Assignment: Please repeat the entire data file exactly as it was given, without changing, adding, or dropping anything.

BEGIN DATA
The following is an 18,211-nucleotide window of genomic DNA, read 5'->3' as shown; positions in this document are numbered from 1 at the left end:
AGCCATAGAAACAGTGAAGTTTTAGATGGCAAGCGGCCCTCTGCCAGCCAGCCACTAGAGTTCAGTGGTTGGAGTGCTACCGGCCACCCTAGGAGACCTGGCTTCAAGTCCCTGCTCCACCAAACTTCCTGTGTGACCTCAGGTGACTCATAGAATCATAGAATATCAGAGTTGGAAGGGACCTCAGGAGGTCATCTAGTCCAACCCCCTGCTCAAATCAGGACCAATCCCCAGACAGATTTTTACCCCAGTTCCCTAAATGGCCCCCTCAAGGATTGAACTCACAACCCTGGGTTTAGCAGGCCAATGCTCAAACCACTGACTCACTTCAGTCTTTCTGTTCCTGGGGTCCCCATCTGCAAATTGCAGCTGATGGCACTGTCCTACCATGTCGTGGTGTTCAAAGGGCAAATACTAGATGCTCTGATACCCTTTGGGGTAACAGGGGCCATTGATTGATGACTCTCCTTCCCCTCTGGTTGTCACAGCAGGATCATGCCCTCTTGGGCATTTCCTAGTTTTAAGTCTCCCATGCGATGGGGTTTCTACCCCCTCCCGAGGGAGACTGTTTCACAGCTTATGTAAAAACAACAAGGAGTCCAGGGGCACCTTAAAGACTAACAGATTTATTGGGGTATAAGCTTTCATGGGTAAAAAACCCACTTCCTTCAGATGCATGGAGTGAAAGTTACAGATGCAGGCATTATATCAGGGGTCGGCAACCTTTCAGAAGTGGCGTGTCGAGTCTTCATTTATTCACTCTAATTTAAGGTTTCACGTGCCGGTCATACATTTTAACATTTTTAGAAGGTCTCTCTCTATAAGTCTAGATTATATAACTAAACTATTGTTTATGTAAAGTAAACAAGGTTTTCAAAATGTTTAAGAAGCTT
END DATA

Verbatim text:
The following is an 18,211-nucleotide window of genomic DNA, read 5'->3' as shown; positions in this document are numbered from 1 at the left end:
AGCCATAGAAACAGTGAAGTTTTAGATGGCAAGCGGCCCTCTGCCAGCCAGCCACTAGAGTTCAGTGGTTGGAGTGCTACCGGCCACCCTAGGAGACCTGGCTTCAAGTCCCTGCTCCACCAAACTTCCTGTGTGACCTCAGGTGACTCATAGAATCATAGAATATCAGAGTTGGAAGGGACCTCAGGAGGTCATCTAGTCCAACCCCCTGCTCAAATCAGGACCAATCCCCAGACAGATTTTTACCCCAGTTCCCTAAATGGCCCCCTCAAGGATTGAACTCACAACCCTGGGTTTAGCAGGCCAATGCTCAAACCACTGACTCACTTCAGTCTTTCTGTTCCTGGGGTCCCCATCTGCAAATTGCAGCTGATGGCACTGTCCTACCATGTCGTGGTGTTCAAAGGGCAAATACTAGATGCTCTGATACCCTTTGGGGTAACAGGGGCCATTGATTGATGACTCTCCTTCCCCTCTGGTTGTCACAGCAGGATCATGCCCTCTTGGGCATTTCCTAGTTTTAAGTCTCCCATGCGATGGGGTTTCTACCCCCTCCCGAGGGAGACTGTTTCACAGCTTATGTAAAAACAACAAGGAGTCCAGGGGCACCTTAAAGACTAACAGATTTATTGGGGTATAAGCTTTCATGGGTAAAAAACCCACTTCCTTCAGATGCATGGAGTGAAAGTTACAGATGCAGGCATTATATCAGGGGTCGGCAACCTTTCAGAAGTGGCGTGTCGAGTCTTCATTTATTCACTCTAATTTAAGGTTTCACGTGCCGGTCATACATTTTAACATTTTTAGAAGGTCTCTCTCTATAAGTCTAGATTATATAACTAAACTATTGTTTATGTAAAGTAAACAAGGTTTTCAAAATGTTTAAGAAGCTT